Factors that Affect Teaching in the Classroom

Ask any teacher what factors affect teaching in the classroom and she will probably be able to think of an astonishingly long list of items.  Teaching effectively is very difficult, and the best teachers take many different factors into account when teaching.  There is no way to compile and absolutely comprehensive list, but this article strives to outline the most important factors.

Subject Matter

Certain subjects lend themselves better to different learning activities than others.  English can lend itself to kinetic learning, if students read out loud and reinact scenes from stories.  A strong and interested teacher will incorporate lessons like these whenever possible to keep student attention and improve retention.  Math lends itself to practical projects, like having students run a “store” where they have to keep “financial records” or perhaps running a fantasy stock market.  Older students could create a student-run casino, as studying gambling lends itself well to learning about probabilities.  Obviously a teacher has to cover the core curriculum, so the subject matter does dictate the teaching style to a certain extent.


Lesson plans are greatly affected by time available.  Shorter class periods constrain what kind of activities can be used to learn, and sometimes increase the homework load on students.  Teachers with time constraints may have to reduce creative learning strategies in order to give students in-class time to complete assignments and reduce homework load. 


By far the factor that influences teaching in the classroom is the students in the class.  Every child learns differently, but there are certain generalities that teachers can use to help them plan lessons for the classroom:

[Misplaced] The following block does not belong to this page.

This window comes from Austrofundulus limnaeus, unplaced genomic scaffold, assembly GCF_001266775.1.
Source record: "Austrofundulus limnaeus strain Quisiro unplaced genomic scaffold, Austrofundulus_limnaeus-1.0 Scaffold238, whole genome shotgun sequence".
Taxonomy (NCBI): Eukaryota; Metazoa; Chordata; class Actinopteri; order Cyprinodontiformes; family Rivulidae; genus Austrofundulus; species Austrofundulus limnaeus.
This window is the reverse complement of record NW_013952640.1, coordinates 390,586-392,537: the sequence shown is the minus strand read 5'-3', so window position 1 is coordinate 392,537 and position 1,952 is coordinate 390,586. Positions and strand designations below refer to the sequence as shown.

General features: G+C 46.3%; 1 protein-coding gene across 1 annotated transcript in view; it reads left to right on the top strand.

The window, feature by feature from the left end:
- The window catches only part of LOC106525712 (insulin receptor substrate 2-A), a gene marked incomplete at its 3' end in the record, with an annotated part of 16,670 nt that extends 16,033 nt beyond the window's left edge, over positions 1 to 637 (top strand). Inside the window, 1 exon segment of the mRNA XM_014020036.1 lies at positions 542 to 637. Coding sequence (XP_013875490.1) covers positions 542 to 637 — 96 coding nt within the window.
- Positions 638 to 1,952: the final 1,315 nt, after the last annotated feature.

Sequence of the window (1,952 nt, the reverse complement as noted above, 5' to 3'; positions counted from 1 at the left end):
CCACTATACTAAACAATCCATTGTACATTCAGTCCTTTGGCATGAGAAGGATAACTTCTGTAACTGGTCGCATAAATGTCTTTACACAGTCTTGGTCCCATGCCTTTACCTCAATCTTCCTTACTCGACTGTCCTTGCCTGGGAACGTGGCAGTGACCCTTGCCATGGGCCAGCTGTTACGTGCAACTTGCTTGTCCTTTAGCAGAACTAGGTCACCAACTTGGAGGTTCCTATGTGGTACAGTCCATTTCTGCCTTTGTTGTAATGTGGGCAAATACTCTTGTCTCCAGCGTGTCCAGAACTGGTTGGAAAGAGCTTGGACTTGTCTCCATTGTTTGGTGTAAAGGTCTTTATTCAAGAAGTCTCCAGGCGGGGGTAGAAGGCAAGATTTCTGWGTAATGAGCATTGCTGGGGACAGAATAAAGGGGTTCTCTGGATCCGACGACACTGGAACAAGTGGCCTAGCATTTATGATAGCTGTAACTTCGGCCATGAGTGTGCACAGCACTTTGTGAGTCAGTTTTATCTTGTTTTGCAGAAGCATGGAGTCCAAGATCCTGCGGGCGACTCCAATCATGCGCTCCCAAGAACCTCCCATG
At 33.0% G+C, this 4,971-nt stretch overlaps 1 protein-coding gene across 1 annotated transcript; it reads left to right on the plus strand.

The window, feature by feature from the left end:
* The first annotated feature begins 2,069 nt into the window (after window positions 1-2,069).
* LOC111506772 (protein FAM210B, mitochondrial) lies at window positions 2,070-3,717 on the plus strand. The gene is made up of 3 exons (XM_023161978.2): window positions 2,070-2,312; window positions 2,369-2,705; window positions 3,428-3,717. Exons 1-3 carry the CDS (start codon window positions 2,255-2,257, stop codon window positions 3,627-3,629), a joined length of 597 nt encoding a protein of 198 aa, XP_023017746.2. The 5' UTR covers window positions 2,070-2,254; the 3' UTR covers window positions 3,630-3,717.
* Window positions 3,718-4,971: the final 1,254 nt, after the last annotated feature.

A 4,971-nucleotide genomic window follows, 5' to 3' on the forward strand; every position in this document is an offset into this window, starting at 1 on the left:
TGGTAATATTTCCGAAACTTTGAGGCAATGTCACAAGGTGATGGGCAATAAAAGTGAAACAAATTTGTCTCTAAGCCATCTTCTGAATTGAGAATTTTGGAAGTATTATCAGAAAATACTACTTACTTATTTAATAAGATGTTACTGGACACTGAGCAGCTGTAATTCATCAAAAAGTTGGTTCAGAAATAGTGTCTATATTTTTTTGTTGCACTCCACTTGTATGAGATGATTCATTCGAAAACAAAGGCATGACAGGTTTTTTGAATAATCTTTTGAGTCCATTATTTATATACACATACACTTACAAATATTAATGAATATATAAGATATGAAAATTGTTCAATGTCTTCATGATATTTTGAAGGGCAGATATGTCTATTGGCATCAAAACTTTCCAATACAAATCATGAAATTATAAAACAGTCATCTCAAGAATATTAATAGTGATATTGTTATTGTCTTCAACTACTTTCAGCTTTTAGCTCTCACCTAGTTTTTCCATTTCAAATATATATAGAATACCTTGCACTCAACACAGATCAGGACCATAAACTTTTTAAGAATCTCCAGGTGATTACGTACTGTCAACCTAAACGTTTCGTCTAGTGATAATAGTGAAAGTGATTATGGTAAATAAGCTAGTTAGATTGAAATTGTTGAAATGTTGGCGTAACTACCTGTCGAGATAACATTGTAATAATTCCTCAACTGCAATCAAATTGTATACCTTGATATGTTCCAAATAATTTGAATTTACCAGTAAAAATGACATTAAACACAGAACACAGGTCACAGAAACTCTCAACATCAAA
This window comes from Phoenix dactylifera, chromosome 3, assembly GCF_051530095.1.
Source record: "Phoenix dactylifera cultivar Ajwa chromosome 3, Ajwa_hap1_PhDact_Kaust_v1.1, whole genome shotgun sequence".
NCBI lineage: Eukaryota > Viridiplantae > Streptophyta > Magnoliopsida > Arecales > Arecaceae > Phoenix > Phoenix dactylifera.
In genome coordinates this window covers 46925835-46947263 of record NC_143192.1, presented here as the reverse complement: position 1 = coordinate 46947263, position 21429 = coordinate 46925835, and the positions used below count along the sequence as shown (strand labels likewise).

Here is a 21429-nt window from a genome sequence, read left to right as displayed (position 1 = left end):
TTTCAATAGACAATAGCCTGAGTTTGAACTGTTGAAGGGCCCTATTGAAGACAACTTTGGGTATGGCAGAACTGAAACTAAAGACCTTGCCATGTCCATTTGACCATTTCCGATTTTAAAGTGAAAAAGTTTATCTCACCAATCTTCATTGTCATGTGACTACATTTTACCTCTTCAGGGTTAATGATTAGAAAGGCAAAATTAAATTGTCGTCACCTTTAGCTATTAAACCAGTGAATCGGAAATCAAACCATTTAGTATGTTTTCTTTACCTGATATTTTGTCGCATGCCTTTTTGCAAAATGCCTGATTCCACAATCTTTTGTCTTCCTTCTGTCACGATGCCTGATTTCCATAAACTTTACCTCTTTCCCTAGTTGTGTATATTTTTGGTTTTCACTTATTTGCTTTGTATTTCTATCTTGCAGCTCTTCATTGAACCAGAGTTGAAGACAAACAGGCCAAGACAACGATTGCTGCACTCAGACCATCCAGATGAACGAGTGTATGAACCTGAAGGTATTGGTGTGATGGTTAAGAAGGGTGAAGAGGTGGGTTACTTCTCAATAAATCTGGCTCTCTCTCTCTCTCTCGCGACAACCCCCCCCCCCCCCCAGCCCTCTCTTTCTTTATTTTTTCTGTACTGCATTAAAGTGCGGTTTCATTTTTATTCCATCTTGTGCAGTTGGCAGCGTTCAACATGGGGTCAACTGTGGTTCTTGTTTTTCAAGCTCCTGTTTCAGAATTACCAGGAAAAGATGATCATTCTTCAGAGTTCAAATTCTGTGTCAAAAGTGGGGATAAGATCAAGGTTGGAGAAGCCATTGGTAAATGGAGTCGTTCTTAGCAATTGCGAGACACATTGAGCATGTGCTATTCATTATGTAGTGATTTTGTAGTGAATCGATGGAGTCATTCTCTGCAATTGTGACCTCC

Younger children will generally require more hands-on activities and more entertaining lessons.  Older students can sit still for longer periods and usually can handle more intellectual work and self-guided practice.

Learning Styles

Different students learn differently.  Some students do better learning visually, with lots of diagrams and examples, while some students are “audio” learners that pick up knowledge well during a lecture-style lesson.  Other students learn best when doing hands-on activities, with objects that can be manipulated, or if physical activities can be involved.

Special Needs

Classroom strategies need to be modified to accomodate students with physical or intellectual disabilities.  Lecture-style lessons may need to be minimized if a student is hearing impaired, and additional audio aids may need to accompany diagrams on the board for visually impaired students.  Devising lesson plans that include more repetition may help students with learning disabilities, and varying teaching styles may help capture and keep the attention of students with attention disorders.

Teachers have so many different factors to consider when planning their lessons for the classroom, and different teachers will have different priorities, but this list is a good place to start.